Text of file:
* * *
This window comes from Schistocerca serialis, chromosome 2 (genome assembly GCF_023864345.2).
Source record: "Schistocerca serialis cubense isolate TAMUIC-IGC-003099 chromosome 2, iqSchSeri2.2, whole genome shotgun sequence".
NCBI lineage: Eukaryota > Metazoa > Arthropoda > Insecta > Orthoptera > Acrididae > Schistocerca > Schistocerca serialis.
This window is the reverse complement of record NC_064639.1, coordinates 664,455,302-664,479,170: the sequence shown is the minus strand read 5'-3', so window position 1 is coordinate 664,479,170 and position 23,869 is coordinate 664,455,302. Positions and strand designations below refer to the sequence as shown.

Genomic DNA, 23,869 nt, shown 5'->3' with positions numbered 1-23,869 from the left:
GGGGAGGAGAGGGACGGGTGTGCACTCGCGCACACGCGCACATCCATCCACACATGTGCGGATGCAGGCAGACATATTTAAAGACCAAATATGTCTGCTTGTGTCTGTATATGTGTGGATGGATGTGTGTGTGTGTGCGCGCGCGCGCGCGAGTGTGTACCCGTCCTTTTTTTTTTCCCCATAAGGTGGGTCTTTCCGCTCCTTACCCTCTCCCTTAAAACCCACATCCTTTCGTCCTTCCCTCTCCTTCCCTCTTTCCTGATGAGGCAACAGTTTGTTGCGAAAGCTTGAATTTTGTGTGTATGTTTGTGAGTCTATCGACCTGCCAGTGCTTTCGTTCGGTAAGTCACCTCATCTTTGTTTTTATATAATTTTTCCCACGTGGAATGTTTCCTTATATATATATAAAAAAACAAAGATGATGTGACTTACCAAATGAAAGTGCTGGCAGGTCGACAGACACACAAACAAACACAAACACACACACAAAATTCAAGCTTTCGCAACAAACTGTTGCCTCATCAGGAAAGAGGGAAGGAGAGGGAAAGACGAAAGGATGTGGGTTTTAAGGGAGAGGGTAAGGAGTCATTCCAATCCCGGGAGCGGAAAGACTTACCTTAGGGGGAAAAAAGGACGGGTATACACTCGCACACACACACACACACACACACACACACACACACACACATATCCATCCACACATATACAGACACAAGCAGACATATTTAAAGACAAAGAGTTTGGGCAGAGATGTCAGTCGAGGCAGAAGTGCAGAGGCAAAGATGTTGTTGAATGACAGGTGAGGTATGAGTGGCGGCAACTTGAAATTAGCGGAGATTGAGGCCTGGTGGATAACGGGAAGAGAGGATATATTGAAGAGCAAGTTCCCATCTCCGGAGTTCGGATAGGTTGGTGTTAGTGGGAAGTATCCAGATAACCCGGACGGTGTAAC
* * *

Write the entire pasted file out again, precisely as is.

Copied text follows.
This window comes from Schistocerca serialis, chromosome 2 (genome assembly GCF_023864345.2).
Source record: "Schistocerca serialis cubense isolate TAMUIC-IGC-003099 chromosome 2, iqSchSeri2.2, whole genome shotgun sequence".
NCBI lineage: Eukaryota > Metazoa > Arthropoda > Insecta > Orthoptera > Acrididae > Schistocerca > Schistocerca serialis.
This window is the reverse complement of record NC_064639.1, coordinates 664,455,302-664,479,170: the sequence shown is the minus strand read 5'-3', so window position 1 is coordinate 664,479,170 and position 23,869 is coordinate 664,455,302. Positions and strand designations below refer to the sequence as shown.

Genomic DNA, 23,869 nt, shown 5'->3' with positions numbered 1-23,869 from the left:
GGGGAGGAGAGGGACGGGTGTGCACTCGCGCACACGCGCACATCCATCCACACATGTGCGGATGCAGGCAGACATATTTAAAGACCAAATATGTCTGCTTGTGTCTGTATATGTGTGGATGGATGTGTGTGTGTGTGCGCGCGCGCGCGCGAGTGTGTACCCGTCCTTTTTTTTTTCCCCATAAGGTGGGTCTTTCCGCTCCTTACCCTCTCCCTTAAAACCCACATCCTTTCGTCCTTCCCTCTCCTTCCCTCTTTCCTGATGAGGCAACAGTTTGTTGCGAAAGCTTGAATTTTGTGTGTATGTTTGTGAGTCTATCGACCTGCCAGTGCTTTCGTTCGGTAAGTCACCTCATCTTTGTTTTTATATAATTTTTCCCACGTGGAATGTTTCCTTATATATATATAAAAAAACAAAGATGATGTGACTTACCAAATGAAAGTGCTGGCAGGTCGACAGACACACAAACAAACACAAACACACACACAAAATTCAAGCTTTCGCAACAAACTGTTGCCTCATCAGGAAAGAGGGAAGGAGAGGGAAAGACGAAAGGATGTGGGTTTTAAGGGAGAGGGTAAGGAGTCATTCCAATCCCGGGAGCGGAAAGACTTACCTTAGGGGGAAAAAAGGACGGGTATACACTCGCACACACACACACACACACACACACACACACACACACACATATCCATCCACACATATACAGACACAAGCAGACATATTTAAAGACAAAGAGTTTGGGCAGAGATGTCAGTCGAGGCAGAAGTGCAGAGGCAAAGATGTTGTTGAATGACAGGTGAGGTATGAGTGGCGGCAACTTGAAATTAGCGGAGATTGAGGCCTGGTGGATAACGGGAAGAGAGGATATATTGAAGAGCAAGTTCCCATCTCCGGAGTTCGGATAGGTTGGTGTTAGTGGGAAGTATCCAGATAACCCGGACGGTGTAAC